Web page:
• Thanks Katie. I think people tend to use the word ‘finding’ rather than ‘making’.

      I am forever asked how I find time to do everything in a day, bake from scratch, make stock, garden, etc…
      It’s not that I find the time. Heavens, no! It’s that I MAKE the time, that is, I make choices that allow me to do what is important for my families health and our lifestyle.

      Make sense? ๐Ÿ˜‰

  14. Great article! I could not agree more, and I appreciate the time you took to write this.
    .-= tacy’s last blog: Book Review: Miserly Moms =-.

  15. I’ve found moving this direction to be nourishing to our family relationships as well–that time spent in the kitchen is time spent together.

    Thanks for the great post!
    .-= Jamie ~ Simple Homeschool’s last blog: Should I Homeschool Or Not? โ€“ Part Two =-.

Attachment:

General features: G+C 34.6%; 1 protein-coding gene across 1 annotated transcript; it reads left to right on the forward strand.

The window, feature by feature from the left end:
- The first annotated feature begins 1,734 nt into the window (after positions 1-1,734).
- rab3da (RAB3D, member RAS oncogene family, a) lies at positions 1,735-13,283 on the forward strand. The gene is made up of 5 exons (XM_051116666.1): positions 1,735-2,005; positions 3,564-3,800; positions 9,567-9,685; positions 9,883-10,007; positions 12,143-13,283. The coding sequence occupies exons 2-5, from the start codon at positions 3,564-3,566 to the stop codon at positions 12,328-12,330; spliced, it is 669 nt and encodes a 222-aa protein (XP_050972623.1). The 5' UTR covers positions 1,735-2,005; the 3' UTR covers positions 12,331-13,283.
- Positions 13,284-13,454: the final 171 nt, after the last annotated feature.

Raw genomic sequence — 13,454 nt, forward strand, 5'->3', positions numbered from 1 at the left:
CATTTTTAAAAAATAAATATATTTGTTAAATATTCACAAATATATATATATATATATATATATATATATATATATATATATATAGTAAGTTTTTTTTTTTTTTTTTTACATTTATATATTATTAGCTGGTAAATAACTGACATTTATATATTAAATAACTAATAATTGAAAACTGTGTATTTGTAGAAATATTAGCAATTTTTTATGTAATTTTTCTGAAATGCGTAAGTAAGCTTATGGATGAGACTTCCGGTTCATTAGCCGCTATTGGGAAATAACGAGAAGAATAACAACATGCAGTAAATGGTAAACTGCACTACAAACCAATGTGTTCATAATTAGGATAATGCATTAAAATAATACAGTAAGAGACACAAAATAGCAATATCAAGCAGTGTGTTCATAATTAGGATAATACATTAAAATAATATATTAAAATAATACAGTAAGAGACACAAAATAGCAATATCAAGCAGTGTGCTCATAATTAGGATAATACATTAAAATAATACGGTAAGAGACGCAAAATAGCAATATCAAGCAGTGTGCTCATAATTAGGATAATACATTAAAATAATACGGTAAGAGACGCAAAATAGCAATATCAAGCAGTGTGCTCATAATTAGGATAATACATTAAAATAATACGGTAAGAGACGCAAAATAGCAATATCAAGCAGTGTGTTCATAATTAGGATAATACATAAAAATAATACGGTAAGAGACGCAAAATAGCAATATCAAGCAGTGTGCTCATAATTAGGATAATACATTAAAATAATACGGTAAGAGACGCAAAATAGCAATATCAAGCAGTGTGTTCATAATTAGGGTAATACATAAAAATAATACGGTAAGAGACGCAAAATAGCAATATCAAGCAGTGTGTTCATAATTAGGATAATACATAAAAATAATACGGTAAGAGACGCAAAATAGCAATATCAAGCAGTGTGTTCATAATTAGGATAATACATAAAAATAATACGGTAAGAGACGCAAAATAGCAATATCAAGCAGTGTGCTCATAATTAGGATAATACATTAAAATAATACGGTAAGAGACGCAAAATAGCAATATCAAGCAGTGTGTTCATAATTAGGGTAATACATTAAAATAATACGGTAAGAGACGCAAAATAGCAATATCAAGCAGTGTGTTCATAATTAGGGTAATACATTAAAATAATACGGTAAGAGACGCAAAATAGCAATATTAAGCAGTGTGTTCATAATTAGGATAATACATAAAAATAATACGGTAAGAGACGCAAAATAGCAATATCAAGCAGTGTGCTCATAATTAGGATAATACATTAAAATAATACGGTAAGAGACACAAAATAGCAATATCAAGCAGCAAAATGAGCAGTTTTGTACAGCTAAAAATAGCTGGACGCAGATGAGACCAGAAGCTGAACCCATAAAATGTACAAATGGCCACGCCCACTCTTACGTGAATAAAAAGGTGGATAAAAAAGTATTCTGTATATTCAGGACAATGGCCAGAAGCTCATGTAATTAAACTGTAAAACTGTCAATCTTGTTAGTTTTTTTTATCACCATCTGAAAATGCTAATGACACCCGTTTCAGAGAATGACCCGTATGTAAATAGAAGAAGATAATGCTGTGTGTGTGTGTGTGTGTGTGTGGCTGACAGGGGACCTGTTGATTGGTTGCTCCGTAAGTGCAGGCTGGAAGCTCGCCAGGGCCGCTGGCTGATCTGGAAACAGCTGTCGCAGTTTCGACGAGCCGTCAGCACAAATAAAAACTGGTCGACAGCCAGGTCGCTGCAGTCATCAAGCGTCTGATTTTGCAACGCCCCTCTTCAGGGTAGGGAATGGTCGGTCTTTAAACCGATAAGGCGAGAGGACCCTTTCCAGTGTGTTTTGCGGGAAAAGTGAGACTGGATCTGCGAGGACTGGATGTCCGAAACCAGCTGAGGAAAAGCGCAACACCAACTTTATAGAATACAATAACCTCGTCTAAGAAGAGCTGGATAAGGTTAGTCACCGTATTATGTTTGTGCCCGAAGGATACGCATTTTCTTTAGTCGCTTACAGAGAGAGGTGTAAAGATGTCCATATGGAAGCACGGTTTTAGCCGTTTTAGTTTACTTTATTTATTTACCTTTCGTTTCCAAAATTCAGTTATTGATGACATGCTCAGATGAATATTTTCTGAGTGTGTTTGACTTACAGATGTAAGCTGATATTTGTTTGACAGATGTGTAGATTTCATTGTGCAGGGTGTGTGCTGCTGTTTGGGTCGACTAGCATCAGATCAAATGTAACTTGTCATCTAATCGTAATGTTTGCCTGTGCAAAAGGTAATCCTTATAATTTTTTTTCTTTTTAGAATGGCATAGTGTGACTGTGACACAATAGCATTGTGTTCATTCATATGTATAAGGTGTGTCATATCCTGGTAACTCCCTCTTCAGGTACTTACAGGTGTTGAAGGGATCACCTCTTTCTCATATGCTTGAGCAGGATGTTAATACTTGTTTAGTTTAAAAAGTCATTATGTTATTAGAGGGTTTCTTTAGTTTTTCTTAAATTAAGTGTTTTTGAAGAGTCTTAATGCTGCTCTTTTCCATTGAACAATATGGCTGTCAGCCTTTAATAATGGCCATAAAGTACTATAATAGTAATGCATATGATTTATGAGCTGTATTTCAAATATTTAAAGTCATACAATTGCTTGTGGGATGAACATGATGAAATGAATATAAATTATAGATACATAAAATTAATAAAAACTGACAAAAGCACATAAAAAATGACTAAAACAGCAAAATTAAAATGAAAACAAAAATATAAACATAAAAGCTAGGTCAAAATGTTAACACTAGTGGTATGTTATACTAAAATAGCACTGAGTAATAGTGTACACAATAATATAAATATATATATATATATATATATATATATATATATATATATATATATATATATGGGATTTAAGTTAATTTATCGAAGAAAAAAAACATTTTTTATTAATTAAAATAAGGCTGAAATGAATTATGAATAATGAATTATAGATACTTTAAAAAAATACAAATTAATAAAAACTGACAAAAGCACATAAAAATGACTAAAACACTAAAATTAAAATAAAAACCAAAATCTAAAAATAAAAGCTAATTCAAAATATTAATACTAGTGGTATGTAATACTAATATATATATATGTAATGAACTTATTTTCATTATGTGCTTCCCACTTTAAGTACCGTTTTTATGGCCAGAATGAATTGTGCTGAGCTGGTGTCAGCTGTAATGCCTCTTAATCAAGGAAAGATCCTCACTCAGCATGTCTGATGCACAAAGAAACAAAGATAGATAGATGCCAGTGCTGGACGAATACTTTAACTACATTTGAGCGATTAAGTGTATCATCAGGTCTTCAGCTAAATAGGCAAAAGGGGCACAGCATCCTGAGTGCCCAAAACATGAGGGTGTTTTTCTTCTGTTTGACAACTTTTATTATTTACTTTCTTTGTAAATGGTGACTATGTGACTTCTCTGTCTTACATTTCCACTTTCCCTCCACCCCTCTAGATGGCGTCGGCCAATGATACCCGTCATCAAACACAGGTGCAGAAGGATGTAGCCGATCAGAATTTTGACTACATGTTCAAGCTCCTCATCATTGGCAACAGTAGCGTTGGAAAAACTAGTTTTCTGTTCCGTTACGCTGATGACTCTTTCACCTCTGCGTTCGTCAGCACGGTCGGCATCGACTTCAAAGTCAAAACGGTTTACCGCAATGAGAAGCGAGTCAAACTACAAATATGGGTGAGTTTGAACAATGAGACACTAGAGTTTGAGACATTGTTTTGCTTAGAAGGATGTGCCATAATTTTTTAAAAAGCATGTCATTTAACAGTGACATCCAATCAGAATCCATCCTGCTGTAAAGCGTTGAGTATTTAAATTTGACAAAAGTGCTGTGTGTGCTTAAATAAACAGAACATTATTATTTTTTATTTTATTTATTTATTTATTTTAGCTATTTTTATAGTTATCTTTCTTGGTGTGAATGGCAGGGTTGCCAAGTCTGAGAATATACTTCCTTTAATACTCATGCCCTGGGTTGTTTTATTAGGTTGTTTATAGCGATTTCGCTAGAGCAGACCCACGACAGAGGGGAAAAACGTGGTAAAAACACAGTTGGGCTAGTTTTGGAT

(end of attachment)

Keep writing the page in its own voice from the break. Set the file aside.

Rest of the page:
• Jamie – So true. Thanks for commenting on that.
      .-= Shannon’s last blog: Why Food Sustainability Matters and 10 Things You Can Do About It =-.

    • I would agree also! I love it that my 2 year old looks at cookbooks and “finds” ingredients to make food. It makes me so happy to know that he realizes that is how we get our food on the table rather than opening up a box and shoving it in the microwave. Cooking more has really increased the time we can spend together (even if it many times takes a lot more patience on my end!) He loves to be a helper. My proud little mommy moment the other day was when my mother-in-law brought us some asparagus and he said “that’s asparagus!” I was just brimming! It reminded me of a comment Jamie Oliver made on his food revolution show about how so many children can’t even identify many vegetables right from the garden or where they came from. So sad! Thanks for the great article.